It is exactly 300 years since Daniel Defoe published his classic tale about Robinson Crusoe and his shipwreck on a far-away island. Since then, it has become one of the most widely published books in history with over 700 different versions and imitations, such as the popular children’s book Swiss Family Robinson.
But how many people know that this famous castaway was from Yorkshire – York to be exact – and that the novel was first published with its full title of The Life and Strange Surprizing Adventures of Robinson Crusoe of York, Mariner?
It is, therefore, not so surprising that the Yorkshire-based Fell-Foss Theatre chose to use the Crusoe story as a springboard for its very first production – Crusoe’s Island. Fell-Foss is the brainchild of former North Country Theatre actor Mark Cronfield and the company’s administrator Colin Bailey; and together they aim to carry on the theatrical baton of North Country Theatre by bringing high-quality drama to the Yorkshire Dales and beyond.
Written by Mark Cronfield, this one-man show starts with the hero back in England ruminating on the artefacts of his legendary voyage – a pipe, a pistol and some shrivelled shoes. On the island he had a surfeit of time but now – at 87 years old – this time is running out and he has a story that he wants to tell.
The story itself starts with Crusoe, aged 18, obsessed with seeing the world and wanting to go to sea despite his family’s warnings and dark omens. Following his first voyage from Hull to London, he tells of trade expeditions to Africa, invasions by pirate boats and dramatic rescues – all before the shipwreck that leads him to his desert island. The rest of the tale is well-known – many years surviving on his own (notched up each day on a post); the arrival of his companion ‘Friday’; and eventual rescue by a passing ship.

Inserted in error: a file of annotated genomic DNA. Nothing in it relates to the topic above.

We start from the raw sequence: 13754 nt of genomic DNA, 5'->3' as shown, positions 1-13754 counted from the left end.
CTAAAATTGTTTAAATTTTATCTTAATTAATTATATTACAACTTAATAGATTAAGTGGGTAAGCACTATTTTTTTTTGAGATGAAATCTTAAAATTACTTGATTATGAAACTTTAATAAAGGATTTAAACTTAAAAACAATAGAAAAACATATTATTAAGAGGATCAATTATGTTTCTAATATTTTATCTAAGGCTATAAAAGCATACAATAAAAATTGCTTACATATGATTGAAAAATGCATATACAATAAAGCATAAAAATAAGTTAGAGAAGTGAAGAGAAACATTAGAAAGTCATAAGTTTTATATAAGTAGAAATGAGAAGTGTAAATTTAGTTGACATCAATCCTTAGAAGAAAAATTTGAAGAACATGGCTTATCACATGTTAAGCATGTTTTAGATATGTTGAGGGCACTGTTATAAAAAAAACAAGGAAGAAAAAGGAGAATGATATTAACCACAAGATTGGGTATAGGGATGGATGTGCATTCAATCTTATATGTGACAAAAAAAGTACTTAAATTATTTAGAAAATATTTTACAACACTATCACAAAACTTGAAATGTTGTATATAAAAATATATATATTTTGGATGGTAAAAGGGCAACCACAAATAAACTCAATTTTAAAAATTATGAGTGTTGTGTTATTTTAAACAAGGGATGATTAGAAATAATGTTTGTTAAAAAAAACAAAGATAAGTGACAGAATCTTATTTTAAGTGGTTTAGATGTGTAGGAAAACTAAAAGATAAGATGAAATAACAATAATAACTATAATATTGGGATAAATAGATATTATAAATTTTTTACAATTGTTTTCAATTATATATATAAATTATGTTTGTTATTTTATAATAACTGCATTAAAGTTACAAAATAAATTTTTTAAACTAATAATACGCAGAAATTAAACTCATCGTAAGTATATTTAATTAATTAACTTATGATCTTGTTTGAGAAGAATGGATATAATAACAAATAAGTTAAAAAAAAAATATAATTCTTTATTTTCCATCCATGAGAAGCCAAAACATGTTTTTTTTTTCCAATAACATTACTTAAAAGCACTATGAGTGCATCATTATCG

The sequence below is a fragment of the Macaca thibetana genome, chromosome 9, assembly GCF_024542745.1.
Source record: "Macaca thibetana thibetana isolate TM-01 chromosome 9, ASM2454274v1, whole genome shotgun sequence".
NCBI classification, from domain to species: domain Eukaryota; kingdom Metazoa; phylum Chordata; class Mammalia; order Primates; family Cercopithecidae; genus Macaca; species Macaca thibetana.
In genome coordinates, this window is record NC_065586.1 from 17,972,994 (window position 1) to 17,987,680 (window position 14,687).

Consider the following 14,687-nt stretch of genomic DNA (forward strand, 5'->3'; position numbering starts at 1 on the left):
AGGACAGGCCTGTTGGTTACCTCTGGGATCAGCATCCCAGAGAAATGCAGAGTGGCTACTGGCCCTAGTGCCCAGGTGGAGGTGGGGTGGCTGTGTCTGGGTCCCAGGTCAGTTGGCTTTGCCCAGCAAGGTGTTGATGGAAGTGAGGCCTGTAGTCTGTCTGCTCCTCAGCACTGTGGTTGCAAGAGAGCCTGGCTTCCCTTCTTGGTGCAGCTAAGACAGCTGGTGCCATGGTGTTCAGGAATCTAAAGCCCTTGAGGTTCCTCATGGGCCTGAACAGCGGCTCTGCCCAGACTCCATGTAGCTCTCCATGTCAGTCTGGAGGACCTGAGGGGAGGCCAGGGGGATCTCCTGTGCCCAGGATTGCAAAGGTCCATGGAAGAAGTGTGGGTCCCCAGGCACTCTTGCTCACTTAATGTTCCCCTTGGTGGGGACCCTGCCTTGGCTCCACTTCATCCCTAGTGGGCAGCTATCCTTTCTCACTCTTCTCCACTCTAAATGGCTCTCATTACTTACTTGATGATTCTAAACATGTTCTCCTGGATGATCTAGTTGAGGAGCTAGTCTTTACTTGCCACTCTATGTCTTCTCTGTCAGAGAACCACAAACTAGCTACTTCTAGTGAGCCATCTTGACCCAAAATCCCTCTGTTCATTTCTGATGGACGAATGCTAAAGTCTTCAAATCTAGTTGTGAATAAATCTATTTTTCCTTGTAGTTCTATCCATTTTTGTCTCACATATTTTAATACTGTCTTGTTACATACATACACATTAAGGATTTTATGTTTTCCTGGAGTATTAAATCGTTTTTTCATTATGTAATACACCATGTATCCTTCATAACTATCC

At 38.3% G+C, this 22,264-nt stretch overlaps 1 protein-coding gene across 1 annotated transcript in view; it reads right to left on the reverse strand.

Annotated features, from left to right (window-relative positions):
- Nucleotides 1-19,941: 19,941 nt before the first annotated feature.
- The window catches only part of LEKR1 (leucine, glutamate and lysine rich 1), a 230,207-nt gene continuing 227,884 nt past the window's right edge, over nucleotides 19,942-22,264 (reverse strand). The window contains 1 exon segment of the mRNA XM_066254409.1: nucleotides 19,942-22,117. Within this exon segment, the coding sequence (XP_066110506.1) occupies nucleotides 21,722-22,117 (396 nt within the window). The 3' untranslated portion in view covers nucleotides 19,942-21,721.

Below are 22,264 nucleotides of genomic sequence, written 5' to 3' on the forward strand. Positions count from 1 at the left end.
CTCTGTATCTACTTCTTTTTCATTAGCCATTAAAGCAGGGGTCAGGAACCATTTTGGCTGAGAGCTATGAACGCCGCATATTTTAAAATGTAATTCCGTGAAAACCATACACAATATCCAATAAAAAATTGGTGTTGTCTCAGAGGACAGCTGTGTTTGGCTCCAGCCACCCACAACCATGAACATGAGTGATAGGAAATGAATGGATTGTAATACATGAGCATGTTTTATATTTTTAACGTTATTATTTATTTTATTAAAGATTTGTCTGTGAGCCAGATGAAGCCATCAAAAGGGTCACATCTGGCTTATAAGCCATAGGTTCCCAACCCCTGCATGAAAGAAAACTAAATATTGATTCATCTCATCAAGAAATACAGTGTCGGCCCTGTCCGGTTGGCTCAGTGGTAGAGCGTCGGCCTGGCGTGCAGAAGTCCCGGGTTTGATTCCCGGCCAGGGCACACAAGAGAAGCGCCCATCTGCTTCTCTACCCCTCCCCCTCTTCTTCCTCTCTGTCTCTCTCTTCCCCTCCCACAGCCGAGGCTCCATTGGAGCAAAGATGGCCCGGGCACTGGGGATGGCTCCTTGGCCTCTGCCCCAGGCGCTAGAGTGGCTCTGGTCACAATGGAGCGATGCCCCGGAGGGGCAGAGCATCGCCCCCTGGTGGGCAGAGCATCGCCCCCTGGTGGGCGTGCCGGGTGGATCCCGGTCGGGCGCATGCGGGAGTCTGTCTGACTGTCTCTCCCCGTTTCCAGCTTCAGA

As a tale, it is packed full of all the things that good adventures are made of and proves that this is a story that has stood the test of time. But it is also reflective and thought-provoking. The grim spectre of slavery is just under the surface and the current day issues of immigration are alluded to on more than one occasion.
“We are all immigrants in one way” muses our hero when talking about his “mongrel nation” and it is surely no coincidence, that when discovering another footprint that shows he is not alone, Crusoe immediately pronounces “I must build a bigger wall”. The Britain that Crusoe has returned to has also much changed and he reflects that the island first perceived as “dismal and unfortunate” was, in fact, his salvation.
The action is portrayed on stage with great accomplishment and skill. Mark Cronfield moves easily between the central character and the other supporting fictitious roles and the simple set is cleverly adapted as the narrative moves between sea and dry land.
This is particularly so in the shipwreck scene when it is effectively dismantled – strategically just before the interval! The lighting is also used to stunning effect and there are some particularly memorable visuals as Crusoe swims towards the land and its offered hope.
This was the first night of the production, which is now touring the region until 2020. There were the odd times when the lines went slightly astray, and it could perhaps do with a bit of tightening up in parts, but this will certainly be fine-tuned as the run gets underway.
Do take the opportunity to see this show as it moves through the region. Like North Country Theatre, Fell-Foss is targeting village halls and other small venues and it is wonderful to see original productions of this standard being performed at the heart of our communities. It is a tradition well worth hanging on to. Please do support this exciting new venture!